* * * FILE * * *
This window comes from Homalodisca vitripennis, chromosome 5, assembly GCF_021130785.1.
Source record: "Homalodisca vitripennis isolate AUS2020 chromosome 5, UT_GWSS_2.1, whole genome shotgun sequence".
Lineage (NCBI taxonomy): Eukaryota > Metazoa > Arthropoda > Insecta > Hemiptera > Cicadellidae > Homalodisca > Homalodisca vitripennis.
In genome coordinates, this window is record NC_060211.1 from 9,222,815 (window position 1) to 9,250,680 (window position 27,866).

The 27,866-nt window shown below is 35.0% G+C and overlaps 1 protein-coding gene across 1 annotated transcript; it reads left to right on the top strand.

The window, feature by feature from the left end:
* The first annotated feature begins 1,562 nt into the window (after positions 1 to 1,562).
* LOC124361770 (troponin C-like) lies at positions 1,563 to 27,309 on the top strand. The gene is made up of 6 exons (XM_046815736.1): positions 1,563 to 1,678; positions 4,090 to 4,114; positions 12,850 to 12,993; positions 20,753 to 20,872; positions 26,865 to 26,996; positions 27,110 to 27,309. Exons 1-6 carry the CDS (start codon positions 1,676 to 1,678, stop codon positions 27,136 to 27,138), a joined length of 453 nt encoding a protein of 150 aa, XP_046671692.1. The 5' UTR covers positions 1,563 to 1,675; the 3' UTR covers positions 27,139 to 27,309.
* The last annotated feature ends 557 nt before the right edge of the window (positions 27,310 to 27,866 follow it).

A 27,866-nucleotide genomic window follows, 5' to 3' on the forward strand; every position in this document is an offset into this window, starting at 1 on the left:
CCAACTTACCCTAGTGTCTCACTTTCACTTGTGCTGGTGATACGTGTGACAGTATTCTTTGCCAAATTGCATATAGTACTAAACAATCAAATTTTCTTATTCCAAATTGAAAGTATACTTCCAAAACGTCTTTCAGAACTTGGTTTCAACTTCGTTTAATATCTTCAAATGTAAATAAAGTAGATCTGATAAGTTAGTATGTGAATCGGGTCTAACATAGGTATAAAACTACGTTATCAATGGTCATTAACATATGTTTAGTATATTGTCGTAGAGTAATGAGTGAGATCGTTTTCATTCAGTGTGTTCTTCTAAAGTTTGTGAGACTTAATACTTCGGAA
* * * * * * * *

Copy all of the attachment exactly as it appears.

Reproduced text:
This window comes from Homalodisca vitripennis, chromosome 5, assembly GCF_021130785.1.
Source record: "Homalodisca vitripennis isolate AUS2020 chromosome 5, UT_GWSS_2.1, whole genome shotgun sequence".
Lineage (NCBI taxonomy): Eukaryota > Metazoa > Arthropoda > Insecta > Hemiptera > Cicadellidae > Homalodisca > Homalodisca vitripennis.
In genome coordinates, this window is record NC_060211.1 from 9,222,815 (window position 1) to 9,250,680 (window position 27,866).

The 27,866-nt window shown below is 35.0% G+C and overlaps 1 protein-coding gene across 1 annotated transcript; it reads left to right on the top strand.

The window, feature by feature from the left end:
* The first annotated feature begins 1,562 nt into the window (after positions 1 to 1,562).
* LOC124361770 (troponin C-like) lies at positions 1,563 to 27,309 on the top strand. The gene is made up of 6 exons (XM_046815736.1): positions 1,563 to 1,678; positions 4,090 to 4,114; positions 12,850 to 12,993; positions 20,753 to 20,872; positions 26,865 to 26,996; positions 27,110 to 27,309. Exons 1-6 carry the CDS (start codon positions 1,676 to 1,678, stop codon positions 27,136 to 27,138), a joined length of 453 nt encoding a protein of 150 aa, XP_046671692.1. The 5' UTR covers positions 1,563 to 1,675; the 3' UTR covers positions 27,139 to 27,309.
* The last annotated feature ends 557 nt before the right edge of the window (positions 27,310 to 27,866 follow it).

A 27,866-nucleotide genomic window follows, 5' to 3' on the forward strand; every position in this document is an offset into this window, starting at 1 on the left:
CCAACTTACCCTAGTGTCTCACTTTCACTTGTGCTGGTGATACGTGTGACAGTATTCTTTGCCAAATTGCATATAGTACTAAACAATCAAATTTTCTTATTCCAAATTGAAAGTATACTTCCAAAACGTCTTTCAGAACTTGGTTTCAACTTCGTTTAATATCTTCAAATGTAAATAAAGTAGATCTGATAAGTTAGTATGTGAATCGGGTCTAACATAGGTATAAAACTACGTTATCAATGGTCATTAACATATGTTTAGTATATTGTCGTAGAGTAATGAGTGAGATCGTTTTCATTCAGTGTGTTCTTCTAAAGTTTGTGAGACTTAATACTTCGGAA